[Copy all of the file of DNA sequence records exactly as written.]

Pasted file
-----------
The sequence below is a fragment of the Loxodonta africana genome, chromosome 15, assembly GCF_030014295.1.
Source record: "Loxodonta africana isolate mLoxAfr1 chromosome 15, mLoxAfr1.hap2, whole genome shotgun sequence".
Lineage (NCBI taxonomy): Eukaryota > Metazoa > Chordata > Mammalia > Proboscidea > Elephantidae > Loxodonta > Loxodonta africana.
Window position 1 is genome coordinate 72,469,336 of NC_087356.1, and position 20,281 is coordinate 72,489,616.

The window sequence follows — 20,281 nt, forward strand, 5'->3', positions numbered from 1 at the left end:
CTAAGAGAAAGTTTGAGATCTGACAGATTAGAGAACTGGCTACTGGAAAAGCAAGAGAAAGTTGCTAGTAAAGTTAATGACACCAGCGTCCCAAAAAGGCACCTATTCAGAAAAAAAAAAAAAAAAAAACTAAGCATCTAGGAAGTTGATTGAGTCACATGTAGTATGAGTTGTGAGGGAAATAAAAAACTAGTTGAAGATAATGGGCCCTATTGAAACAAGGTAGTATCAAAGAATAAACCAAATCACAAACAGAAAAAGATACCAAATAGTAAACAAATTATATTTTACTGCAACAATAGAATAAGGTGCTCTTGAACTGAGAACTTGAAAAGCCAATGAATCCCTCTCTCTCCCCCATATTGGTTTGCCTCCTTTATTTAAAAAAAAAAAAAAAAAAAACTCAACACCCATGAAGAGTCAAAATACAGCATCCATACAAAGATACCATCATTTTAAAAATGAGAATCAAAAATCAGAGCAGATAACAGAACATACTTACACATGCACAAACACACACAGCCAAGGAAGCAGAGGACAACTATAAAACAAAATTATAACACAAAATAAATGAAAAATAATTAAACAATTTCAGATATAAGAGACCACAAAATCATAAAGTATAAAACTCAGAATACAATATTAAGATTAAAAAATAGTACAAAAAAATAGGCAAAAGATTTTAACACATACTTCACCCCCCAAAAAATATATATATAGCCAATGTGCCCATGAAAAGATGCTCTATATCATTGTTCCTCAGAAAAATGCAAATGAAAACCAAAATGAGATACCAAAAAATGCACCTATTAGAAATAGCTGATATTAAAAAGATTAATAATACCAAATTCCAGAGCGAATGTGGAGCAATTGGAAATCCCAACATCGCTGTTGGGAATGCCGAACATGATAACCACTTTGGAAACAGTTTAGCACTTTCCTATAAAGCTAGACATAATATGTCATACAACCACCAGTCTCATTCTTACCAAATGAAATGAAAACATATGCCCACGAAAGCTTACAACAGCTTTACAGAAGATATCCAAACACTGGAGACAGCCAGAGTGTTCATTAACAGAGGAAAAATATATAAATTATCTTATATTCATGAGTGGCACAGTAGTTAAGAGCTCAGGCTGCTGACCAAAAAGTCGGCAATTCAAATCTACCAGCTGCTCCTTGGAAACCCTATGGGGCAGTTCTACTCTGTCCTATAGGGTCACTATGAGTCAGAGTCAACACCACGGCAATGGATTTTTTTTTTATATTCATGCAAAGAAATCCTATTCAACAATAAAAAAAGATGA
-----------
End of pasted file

The sequence below is a fragment of the Loxodonta africana genome, chromosome 15, assembly GCF_030014295.1.
Source record: "Loxodonta africana isolate mLoxAfr1 chromosome 15, mLoxAfr1.hap2, whole genome shotgun sequence".
Lineage (NCBI taxonomy): Eukaryota > Metazoa > Chordata > Mammalia > Proboscidea > Elephantidae > Loxodonta > Loxodonta africana.
Window position 1 is genome coordinate 72,469,336 of NC_087356.1, and position 20,281 is coordinate 72,489,616.

The window sequence follows — 20,281 nt, forward strand, 5'->3', positions numbered from 1 at the left end:
CTAAGAGAAAGTTTGAGATCTGACAGATTAGAGAACTGGCTACTGGAAAAGCAAGAGAAAGTTGCTAGTAAAGTTAATGACACCAGCGTCCCAAAAAGGCACCTATTCAGAAAAAAAAAAAAAAAAAAACTAAGCATCTAGGAAGTTGATTGAGTCACATGTAGTATGAGTTGTGAGGGAAATAAAAAACTAGTTGAAGATAATGGGCCCTATTGAAACAAGGTAGTATCAAAGAATAAACCAAATCACAAACAGAAAAAGATACCAAATAGTAAACAAATTATATTTTACTGCAACAATAGAATAAGGTGCTCTTGAACTGAGAACTTGAAAAGCCAATGAATCCCTCTCTCTCCCCCATATTGGTTTGCCTCCTTTATTTAAAAAAAAAAAAAAAAAAAACTCAACACCCATGAAGAGTCAAAATACAGCATCCATACAAAGATACCATCATTTTAAAAATGAGAATCAAAAATCAGAGCAGATAACAGAACATACTTACACATGCACAAACACACACAGCCAAGGAAGCAGAGGACAACTATAAAACAAAATTATAACACAAAATAAATGAAAAATAATTAAACAATTTCAGATATAAGAGACCACAAAATCATAAAGTATAAAACTCAGAATACAATATTAAGATTAAAAAATAGTACAAAAAAATAGGCAAAAGATTTTAACACATACTTCACCCCCCAAAAAATATATATATAGCCAATGTGCCCATGAAAAGATGCTCTATATCATTGTTCCTCAGAAAAATGCAAATGAAAACCAAAATGAGATACCAAAAAATGCACCTATTAGAAATAGCTGATATTAAAAAGATTAATAATACCAAATTCCAGAGCGAATGTGGAGCAATTGGAAATCCCAACATCGCTGTTGGGAATGCCGAACATGATAACCACTTTGGAAACAGTTTAGCACTTTCCTATAAAGCTAGACATAATATGTCATACAACCACCAGTCTCATTCTTACCAAATGAAATGAAAACATATGCCCACGAAAGCTTACAACAGCTTTACAGAAGATATCCAAACACTGGAGACAGCCAGAGTGTTCATTAACAGAGGAAAAATATATAAATTATCTTATATTCATGAGTGGCACAGTAGTTAAGAGCTCAGGCTGCTGACCAAAAAGTCGGCAATTCAAATCTACCAGCTGCTCCTTGGAAACCCTATGGGGCAGTTCTACTCTGTCCTATAGGGTCACTATGAGTCAGAGTCAACACCACGGCAATGGATTTTTTTTTTATATTCATGCAAAGAAATCCTATTCAACAATAAAAAAAGATGA